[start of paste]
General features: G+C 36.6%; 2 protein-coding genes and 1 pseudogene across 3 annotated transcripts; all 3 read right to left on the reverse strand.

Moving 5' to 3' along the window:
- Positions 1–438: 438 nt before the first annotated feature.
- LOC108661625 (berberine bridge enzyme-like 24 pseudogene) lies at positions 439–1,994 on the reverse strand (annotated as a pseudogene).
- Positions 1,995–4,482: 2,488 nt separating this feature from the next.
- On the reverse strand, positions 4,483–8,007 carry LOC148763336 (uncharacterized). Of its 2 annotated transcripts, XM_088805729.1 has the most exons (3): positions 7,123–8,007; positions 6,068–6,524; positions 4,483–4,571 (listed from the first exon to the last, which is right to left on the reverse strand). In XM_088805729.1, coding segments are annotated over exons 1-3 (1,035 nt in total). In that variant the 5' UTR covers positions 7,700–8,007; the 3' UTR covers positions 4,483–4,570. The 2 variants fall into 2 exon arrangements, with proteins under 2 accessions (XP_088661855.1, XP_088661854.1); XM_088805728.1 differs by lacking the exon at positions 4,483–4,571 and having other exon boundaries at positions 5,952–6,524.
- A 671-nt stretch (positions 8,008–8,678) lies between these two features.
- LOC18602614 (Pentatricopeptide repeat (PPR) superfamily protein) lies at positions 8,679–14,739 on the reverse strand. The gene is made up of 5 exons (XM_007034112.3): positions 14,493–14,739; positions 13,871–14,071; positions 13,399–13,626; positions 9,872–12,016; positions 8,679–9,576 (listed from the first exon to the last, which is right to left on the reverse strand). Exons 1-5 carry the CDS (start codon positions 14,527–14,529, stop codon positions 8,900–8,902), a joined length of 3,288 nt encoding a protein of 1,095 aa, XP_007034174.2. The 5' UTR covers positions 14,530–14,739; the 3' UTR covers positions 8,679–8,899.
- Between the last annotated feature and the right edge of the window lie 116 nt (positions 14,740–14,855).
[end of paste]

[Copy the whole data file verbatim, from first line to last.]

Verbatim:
General features: G+C 36.6%; 2 protein-coding genes and 1 pseudogene across 3 annotated transcripts; all 3 read right to left on the reverse strand.

Moving 5' to 3' along the window:
- Positions 1–438: 438 nt before the first annotated feature.
- LOC108661625 (berberine bridge enzyme-like 24 pseudogene) lies at positions 439–1,994 on the reverse strand (annotated as a pseudogene).
- Positions 1,995–4,482: 2,488 nt separating this feature from the next.
- On the reverse strand, positions 4,483–8,007 carry LOC148763336 (uncharacterized). Of its 2 annotated transcripts, XM_088805729.1 has the most exons (3): positions 7,123–8,007; positions 6,068–6,524; positions 4,483–4,571 (listed from the first exon to the last, which is right to left on the reverse strand). In XM_088805729.1, coding segments are annotated over exons 1-3 (1,035 nt in total). In that variant the 5' UTR covers positions 7,700–8,007; the 3' UTR covers positions 4,483–4,570. The 2 variants fall into 2 exon arrangements, with proteins under 2 accessions (XP_088661855.1, XP_088661854.1); XM_088805728.1 differs by lacking the exon at positions 4,483–4,571 and having other exon boundaries at positions 5,952–6,524.
- A 671-nt stretch (positions 8,008–8,678) lies between these two features.
- LOC18602614 (Pentatricopeptide repeat (PPR) superfamily protein) lies at positions 8,679–14,739 on the reverse strand. The gene is made up of 5 exons (XM_007034112.3): positions 14,493–14,739; positions 13,871–14,071; positions 13,399–13,626; positions 9,872–12,016; positions 8,679–9,576 (listed from the first exon to the last, which is right to left on the reverse strand). Exons 1-5 carry the CDS (start codon positions 14,527–14,529, stop codon positions 8,900–8,902), a joined length of 3,288 nt encoding a protein of 1,095 aa, XP_007034174.2. The 5' UTR covers positions 14,530–14,739; the 3' UTR covers positions 8,679–8,899.
- Between the last annotated feature and the right edge of the window lie 116 nt (positions 14,740–14,855).